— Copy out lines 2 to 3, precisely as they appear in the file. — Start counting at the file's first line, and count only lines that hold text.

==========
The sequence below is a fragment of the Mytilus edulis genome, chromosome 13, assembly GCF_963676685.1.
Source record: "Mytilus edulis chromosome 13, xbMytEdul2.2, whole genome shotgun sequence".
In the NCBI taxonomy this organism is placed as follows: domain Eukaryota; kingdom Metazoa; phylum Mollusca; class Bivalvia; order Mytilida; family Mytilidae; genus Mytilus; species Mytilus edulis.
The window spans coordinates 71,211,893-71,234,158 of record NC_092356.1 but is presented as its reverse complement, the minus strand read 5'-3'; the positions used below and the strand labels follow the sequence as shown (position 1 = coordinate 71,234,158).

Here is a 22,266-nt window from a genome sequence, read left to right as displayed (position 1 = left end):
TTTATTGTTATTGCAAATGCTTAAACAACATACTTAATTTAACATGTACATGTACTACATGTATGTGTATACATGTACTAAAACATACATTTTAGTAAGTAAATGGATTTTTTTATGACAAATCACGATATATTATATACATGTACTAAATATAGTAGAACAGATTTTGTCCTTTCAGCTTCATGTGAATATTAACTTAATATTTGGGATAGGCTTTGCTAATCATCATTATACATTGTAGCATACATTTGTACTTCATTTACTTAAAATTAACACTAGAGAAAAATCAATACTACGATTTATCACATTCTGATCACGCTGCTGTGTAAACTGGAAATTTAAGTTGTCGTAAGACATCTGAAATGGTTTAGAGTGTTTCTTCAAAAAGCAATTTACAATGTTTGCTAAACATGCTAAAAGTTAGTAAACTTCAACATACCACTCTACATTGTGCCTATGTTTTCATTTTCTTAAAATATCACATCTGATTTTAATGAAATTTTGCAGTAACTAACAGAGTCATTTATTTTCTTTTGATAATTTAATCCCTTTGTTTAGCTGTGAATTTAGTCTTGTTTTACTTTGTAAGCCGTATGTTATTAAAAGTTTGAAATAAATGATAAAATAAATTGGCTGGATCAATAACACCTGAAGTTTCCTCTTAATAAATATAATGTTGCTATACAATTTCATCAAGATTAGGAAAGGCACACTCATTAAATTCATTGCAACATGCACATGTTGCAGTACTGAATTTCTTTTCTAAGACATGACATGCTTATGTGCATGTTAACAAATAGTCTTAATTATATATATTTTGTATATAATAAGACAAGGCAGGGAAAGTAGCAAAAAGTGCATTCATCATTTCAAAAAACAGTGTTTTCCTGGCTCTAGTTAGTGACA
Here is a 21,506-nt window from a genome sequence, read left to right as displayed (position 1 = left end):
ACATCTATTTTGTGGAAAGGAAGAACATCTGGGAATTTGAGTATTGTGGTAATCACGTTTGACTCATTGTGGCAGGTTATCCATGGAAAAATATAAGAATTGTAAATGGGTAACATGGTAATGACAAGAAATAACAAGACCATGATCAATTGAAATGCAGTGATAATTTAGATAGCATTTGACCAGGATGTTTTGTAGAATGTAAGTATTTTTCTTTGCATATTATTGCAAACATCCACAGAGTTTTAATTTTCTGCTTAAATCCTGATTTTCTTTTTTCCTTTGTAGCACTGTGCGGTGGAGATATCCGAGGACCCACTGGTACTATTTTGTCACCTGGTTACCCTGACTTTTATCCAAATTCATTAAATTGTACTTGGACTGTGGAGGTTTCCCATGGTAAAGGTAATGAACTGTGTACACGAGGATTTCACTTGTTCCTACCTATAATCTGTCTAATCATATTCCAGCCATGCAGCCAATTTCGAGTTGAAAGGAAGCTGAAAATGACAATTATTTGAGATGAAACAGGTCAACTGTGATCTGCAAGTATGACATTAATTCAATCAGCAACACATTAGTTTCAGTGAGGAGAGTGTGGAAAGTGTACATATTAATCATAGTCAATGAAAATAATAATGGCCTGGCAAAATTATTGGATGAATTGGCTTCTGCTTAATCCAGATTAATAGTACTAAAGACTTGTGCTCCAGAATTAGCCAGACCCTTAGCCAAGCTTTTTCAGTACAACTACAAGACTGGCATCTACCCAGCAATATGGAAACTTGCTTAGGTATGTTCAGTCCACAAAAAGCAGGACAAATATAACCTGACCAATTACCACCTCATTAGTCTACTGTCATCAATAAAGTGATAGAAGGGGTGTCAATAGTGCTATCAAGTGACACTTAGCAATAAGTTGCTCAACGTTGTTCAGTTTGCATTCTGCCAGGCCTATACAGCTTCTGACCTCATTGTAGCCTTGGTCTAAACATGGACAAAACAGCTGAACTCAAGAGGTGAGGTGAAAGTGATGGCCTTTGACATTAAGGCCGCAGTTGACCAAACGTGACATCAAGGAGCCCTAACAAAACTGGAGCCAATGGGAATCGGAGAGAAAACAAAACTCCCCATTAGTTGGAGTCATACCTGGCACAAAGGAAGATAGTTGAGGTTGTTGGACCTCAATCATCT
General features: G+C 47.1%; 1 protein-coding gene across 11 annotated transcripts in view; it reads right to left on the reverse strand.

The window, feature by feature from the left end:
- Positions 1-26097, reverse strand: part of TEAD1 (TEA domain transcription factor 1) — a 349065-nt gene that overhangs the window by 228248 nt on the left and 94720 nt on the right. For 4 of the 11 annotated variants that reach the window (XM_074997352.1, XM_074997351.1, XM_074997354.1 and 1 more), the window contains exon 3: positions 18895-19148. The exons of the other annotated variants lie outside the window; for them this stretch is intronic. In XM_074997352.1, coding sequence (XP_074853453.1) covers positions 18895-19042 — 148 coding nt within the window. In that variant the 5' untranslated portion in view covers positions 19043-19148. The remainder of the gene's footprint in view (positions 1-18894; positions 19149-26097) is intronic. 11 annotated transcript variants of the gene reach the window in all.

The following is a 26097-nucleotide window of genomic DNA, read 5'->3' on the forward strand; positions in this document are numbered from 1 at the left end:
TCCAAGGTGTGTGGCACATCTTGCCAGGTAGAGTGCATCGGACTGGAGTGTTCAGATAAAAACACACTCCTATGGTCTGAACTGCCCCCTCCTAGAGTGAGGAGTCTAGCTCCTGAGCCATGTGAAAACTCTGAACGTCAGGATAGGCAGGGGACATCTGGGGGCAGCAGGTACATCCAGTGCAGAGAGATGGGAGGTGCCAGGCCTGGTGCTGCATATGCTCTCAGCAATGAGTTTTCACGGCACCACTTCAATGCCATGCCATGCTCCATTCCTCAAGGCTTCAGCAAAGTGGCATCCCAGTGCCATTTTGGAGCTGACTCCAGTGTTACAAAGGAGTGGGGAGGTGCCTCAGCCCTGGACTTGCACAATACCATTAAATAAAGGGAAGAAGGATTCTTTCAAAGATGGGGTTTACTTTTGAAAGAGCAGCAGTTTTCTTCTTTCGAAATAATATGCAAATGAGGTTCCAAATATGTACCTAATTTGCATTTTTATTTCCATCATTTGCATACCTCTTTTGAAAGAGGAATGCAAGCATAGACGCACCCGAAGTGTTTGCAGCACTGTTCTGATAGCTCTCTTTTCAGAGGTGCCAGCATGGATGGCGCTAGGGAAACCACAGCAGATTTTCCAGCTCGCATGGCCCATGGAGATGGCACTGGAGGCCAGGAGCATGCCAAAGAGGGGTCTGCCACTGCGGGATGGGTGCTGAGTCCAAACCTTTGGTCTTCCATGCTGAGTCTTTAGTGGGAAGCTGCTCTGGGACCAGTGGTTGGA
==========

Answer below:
Source record: "Mytilus edulis chromosome 13, xbMytEdul2.2, whole genome shotgun sequence".
In the NCBI taxonomy this organism is placed as follows: domain Eukaryota; kingdom Metazoa; phylum Mollusca; class Bivalvia; order Mytilida; family Mytilidae; genus Mytilus; species Mytilus edulis.